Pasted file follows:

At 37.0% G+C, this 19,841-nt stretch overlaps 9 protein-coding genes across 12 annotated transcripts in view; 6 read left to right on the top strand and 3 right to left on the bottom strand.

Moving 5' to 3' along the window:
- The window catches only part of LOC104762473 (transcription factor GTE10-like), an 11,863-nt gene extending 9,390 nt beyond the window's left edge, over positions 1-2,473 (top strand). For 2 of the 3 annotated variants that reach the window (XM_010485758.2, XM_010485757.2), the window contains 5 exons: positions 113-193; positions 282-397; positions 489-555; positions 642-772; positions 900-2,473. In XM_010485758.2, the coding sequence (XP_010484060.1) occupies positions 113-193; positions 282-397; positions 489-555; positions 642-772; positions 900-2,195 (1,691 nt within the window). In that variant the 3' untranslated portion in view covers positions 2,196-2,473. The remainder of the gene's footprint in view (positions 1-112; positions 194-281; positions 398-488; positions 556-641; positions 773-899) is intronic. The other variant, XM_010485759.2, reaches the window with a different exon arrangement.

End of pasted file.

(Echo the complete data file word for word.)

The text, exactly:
At 37.0% G+C, this 19,841-nt stretch overlaps 9 protein-coding genes across 12 annotated transcripts in view; 6 read left to right on the top strand and 3 right to left on the bottom strand.

Moving 5' to 3' along the window:
- The window catches only part of LOC104762473 (transcription factor GTE10-like), an 11,863-nt gene extending 9,390 nt beyond the window's left edge, over positions 1-2,473 (top strand). For 2 of the 3 annotated variants that reach the window (XM_010485758.2, XM_010485757.2), the window contains 5 exons: positions 113-193; positions 282-397; positions 489-555; positions 642-772; positions 900-2,473. In XM_010485758.2, the coding sequence (XP_010484060.1) occupies positions 113-193; positions 282-397; positions 489-555; positions 642-772; positions 900-2,195 (1,691 nt within the window). In that variant the 3' untranslated portion in view covers positions 2,196-2,473. The remainder of the gene's footprint in view (positions 1-112; positions 194-281; positions 398-488; positions 556-641; positions 773-899) is intronic. The other variant, XM_010485759.2, reaches the window with a different exon arrangement.